No Pants Subway Ride Mexico City
No Pants Subway Ride Dallas, Texas
No Pants Subway Ride NYC
No Pants Subway Ride, Atlanta, Georgia
No Pants Subway Ride Philadelphia, Pennsylvania
No Pants Subway Ride Boston, Massachusetts
No Pants Subway Ride Berlin, Germany
No Pants Subway Ride Hong Kong
No Pants Subway Ride Vancouver, Canada
No Pants Subway Ride Madrid, Spain
No Pants Subway Ride Copenhagen, Denmark
No Pants Subway Ride Buenos Aires, Argentina
Buenos Aires, Argentina
No Pants Subway Ride Paris, France
No Pants Subway Ride Milan, Italy
No Pants Subway Ride Lululemon
Even Lululemon in Union Square, NYC joined in on the no pants fun.
People all over the world stripped down to their skivvies Sunday for the 12th annual No Pants Subway Ride.
The event, which originated in New York, was established by a group called Improv Everywhere that prides itself in “causing scenes.” The group describes itself as a "prank collective that causes scenes of chaos and joy in public places."
The collective explains that the purpose of the No Pants Subway Ride is simply for people to enjoy a leisurely trip on the subway, sans pants.
"The idea behind No Pants is simple: random passengers board a subway car at separate stops in the middle of winter without pants. The participants do not behave as if they know each other, and they all wear winter coats, hats, scarves and gloves. The only unusual thing is their lack of pants."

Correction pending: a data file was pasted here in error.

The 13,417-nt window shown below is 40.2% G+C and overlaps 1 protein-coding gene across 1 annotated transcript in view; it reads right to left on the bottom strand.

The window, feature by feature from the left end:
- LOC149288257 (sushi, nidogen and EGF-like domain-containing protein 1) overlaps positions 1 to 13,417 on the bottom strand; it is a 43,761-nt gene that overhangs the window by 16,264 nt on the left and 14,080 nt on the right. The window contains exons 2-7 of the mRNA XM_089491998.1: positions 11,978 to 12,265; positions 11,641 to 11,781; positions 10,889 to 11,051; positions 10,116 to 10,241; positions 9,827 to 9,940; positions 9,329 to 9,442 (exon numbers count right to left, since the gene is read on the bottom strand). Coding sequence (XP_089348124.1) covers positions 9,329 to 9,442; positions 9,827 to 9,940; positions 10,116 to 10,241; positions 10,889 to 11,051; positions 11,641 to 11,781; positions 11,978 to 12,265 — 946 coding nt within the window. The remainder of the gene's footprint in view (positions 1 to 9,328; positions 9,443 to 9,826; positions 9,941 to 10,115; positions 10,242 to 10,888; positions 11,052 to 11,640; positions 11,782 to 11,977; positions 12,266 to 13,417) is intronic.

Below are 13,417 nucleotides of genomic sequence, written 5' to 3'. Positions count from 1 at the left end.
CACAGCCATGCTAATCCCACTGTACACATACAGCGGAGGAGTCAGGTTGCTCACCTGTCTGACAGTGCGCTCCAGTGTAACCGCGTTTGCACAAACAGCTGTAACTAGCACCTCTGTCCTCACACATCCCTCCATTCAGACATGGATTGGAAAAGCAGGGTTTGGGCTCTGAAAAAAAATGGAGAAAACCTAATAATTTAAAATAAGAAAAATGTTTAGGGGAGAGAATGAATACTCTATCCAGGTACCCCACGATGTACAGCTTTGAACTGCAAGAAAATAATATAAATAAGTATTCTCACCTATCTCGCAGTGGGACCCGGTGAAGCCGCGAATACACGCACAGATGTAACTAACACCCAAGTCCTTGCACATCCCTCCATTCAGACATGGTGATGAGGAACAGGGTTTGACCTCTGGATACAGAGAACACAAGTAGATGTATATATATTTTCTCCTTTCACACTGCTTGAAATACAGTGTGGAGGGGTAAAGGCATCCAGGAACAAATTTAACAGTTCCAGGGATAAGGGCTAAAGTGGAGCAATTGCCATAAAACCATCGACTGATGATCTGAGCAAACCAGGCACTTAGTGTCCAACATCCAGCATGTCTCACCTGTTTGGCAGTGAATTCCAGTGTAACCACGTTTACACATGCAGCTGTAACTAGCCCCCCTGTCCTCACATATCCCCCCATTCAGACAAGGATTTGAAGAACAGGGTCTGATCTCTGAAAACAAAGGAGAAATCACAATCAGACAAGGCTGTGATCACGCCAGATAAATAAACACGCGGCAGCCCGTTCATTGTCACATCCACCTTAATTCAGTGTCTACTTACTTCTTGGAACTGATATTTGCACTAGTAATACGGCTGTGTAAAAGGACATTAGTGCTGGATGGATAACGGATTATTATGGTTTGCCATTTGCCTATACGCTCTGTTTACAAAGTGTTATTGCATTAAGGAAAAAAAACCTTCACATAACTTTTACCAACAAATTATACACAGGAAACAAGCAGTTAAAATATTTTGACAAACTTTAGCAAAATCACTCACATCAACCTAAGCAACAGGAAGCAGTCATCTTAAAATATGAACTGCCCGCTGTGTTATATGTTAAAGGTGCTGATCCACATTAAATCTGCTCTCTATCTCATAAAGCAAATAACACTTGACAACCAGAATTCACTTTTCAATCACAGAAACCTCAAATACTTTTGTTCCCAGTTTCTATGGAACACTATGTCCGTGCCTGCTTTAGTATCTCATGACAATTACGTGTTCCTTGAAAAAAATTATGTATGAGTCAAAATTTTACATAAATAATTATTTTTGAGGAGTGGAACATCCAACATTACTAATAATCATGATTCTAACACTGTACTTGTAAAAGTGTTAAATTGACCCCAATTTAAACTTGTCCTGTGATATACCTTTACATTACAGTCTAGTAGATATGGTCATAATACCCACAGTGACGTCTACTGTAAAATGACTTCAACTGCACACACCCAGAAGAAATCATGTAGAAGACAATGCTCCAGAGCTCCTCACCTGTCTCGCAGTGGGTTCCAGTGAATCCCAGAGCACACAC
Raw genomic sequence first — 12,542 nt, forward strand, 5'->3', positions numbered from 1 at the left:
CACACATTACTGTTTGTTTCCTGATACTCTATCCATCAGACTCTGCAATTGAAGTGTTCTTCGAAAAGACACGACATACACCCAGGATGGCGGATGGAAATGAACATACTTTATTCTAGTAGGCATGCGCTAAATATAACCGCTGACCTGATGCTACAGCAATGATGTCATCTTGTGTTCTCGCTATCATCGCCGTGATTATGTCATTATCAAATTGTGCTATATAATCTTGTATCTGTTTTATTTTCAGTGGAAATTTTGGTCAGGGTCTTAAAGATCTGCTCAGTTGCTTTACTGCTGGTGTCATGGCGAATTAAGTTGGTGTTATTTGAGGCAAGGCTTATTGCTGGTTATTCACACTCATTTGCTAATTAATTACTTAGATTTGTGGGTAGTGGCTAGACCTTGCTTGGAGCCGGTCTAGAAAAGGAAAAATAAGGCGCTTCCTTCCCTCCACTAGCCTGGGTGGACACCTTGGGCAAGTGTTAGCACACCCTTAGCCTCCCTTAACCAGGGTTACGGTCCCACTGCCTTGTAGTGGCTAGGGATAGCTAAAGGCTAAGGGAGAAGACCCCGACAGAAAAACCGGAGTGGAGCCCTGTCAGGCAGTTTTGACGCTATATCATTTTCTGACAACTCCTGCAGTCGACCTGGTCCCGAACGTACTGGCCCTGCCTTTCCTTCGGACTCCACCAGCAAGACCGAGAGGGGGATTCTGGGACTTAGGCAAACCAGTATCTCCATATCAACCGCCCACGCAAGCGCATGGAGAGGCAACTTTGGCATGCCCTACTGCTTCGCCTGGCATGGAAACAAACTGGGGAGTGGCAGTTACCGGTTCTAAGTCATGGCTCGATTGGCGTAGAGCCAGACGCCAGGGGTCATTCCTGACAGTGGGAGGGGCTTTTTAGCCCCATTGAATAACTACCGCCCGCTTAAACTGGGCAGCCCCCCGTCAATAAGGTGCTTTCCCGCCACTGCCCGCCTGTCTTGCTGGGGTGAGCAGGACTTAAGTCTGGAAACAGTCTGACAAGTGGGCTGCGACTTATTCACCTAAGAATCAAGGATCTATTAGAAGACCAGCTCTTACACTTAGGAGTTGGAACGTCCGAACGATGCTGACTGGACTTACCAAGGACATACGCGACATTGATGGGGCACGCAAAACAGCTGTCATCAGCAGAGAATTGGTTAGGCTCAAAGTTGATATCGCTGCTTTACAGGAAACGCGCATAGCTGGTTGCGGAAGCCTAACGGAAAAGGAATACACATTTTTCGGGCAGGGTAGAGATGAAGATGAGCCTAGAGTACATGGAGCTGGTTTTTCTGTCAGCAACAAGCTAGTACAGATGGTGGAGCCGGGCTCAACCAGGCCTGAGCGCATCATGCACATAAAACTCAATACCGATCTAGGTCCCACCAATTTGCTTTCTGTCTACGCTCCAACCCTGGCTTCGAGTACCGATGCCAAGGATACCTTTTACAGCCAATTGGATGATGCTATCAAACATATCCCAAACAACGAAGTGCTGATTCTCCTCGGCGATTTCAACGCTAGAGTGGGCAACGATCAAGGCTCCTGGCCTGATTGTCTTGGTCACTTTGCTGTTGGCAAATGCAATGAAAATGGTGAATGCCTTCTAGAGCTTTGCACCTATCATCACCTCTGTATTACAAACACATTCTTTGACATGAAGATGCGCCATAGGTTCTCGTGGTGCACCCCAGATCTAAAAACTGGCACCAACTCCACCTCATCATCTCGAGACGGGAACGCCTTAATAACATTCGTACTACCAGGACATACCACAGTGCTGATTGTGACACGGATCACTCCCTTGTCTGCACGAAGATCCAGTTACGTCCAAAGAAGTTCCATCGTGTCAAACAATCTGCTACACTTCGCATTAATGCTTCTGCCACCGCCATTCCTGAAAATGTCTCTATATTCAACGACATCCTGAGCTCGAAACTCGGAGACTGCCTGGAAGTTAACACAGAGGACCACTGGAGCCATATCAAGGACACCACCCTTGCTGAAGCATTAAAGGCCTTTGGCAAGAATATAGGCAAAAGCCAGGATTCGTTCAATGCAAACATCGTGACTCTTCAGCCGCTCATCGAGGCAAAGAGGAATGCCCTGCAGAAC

The inaugural No Pants Subway Ride took place in 2002 with just seven male participants, and has grown to a gathering of thousands. Last year’s subway ride saw 4,000 New York participants, as well as tens of thousands more around the world in 59 cities and 27 countries.
The 7th No Pants Subway Ride in 2008 was the first to go international, with 900 participants in New York, and nine participating cities in total: Baltimore, Boston, Chicago, Portland, San Francisco, Salt Lake City, Toronto, Washington DC, and Adelaide, Australia.
There is not yet a count on how many people participated in this year’s pantless ride.
The event isn’t without controversy; the 5th annual No Pants ride was cut short by a police officer who forced all riders to leave the train, which was then taken out of service. Eight people were arrested, but were ultimately acquitted of all charges as donning underwear in public is not illegal in New York.
This year’s subway ride saw no incident; however, CNN suggests that it did prove one thing, an overall “lack of quality undergarments.”